These were also an easy fit for the ostentatious grand amusements that were initiated and led by the frivolous spendthrift Queen Marie Antoinette, whose sophisticated tastes had been perfected within the walls of the Hofburg and Schönbrunn palaces in Vienna. The queen’s favorite everyday things were flowers, magnificent jewelry, haute couture, outrageous sculpted caged hair, and wafting floral perfume while sipping her beloved hot chocolate pots de crème.
Early on, the French were reclusive regarding exportation, and they did not embrace change too easily. In 1842, a chance encounter drove New York entrepreneur David Haviland to manufacture and market his namesake brand directly from France, employing talented local artisans. He understood the innate differences of cultural acceptance of style and design. Captivated by the French artistic approach, he realized it needed tweaking for the American market, so he invested in a factory that would create explicitly for the American well-to-do. To this day, his descendants still successfully lead Haviland & Co.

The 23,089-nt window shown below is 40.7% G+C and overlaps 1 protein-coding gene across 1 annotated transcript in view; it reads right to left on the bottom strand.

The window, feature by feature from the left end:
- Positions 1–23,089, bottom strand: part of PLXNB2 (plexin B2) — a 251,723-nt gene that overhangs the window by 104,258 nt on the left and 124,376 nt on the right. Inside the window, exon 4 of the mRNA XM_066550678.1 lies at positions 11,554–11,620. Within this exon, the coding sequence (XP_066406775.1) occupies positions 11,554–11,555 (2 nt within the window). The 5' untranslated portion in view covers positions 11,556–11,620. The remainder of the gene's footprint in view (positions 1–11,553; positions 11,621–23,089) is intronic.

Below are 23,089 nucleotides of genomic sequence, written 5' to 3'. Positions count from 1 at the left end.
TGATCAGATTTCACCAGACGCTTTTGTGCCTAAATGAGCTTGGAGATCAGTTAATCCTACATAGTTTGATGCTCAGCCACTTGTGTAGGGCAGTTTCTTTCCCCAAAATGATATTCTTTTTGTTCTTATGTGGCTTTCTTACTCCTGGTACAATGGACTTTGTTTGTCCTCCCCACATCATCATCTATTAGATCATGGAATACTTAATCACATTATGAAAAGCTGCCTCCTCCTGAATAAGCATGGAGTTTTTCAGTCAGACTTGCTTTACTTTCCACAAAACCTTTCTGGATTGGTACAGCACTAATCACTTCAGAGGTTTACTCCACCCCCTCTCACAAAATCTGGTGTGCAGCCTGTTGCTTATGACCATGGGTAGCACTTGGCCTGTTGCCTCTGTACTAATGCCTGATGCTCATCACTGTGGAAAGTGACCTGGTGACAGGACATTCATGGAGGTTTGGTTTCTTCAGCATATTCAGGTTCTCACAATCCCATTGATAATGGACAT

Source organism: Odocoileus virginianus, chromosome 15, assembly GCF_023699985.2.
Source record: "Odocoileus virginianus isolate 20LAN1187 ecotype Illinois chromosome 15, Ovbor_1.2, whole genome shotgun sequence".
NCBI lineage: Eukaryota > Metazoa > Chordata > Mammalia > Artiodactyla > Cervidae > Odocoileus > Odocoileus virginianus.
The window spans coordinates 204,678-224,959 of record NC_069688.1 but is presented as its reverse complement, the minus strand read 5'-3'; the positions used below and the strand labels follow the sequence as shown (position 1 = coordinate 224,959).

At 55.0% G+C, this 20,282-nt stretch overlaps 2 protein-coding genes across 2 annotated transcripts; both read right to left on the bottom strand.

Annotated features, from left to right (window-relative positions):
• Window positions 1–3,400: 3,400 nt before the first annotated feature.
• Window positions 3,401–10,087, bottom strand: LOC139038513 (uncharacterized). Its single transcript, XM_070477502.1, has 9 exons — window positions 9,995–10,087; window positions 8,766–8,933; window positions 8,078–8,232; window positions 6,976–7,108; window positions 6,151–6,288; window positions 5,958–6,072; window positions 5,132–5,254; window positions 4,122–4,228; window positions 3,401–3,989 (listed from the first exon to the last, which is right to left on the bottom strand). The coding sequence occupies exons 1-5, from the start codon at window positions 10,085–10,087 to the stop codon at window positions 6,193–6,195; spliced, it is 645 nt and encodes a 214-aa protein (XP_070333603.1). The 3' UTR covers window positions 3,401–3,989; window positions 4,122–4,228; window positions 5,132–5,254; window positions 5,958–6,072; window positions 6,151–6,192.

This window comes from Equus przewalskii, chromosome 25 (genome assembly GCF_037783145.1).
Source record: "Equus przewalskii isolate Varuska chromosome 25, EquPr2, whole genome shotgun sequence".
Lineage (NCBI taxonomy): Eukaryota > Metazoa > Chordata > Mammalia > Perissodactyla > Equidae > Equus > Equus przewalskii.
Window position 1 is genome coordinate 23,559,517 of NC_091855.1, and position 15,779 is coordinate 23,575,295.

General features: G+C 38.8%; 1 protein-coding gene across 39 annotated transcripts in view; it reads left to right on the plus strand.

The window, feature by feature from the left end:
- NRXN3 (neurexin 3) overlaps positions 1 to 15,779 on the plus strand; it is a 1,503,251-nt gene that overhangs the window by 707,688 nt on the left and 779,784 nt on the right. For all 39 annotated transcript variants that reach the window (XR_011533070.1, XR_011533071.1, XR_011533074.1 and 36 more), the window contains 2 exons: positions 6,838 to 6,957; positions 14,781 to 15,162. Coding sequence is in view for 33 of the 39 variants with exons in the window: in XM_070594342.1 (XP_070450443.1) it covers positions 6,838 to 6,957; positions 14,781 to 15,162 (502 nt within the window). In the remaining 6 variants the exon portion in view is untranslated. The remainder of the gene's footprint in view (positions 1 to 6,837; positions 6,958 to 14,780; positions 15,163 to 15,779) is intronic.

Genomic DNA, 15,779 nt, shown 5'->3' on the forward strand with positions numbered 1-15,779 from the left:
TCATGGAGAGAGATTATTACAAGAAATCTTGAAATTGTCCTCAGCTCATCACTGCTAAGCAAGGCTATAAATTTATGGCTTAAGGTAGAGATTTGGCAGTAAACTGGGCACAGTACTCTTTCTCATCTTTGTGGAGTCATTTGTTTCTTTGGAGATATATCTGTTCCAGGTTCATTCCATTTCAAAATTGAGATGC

Bernardaud’s story began in 1863 when French industrialists created a new factory to meet growing world demand. A humble employee at the plant, Léonard Bernardaud was a standout and had a taste for leadership, creativity, and innovation. Little by little, he worked his way up the ranks until he was made partner. In 1900, Léonard bought the company and bestowed his family name.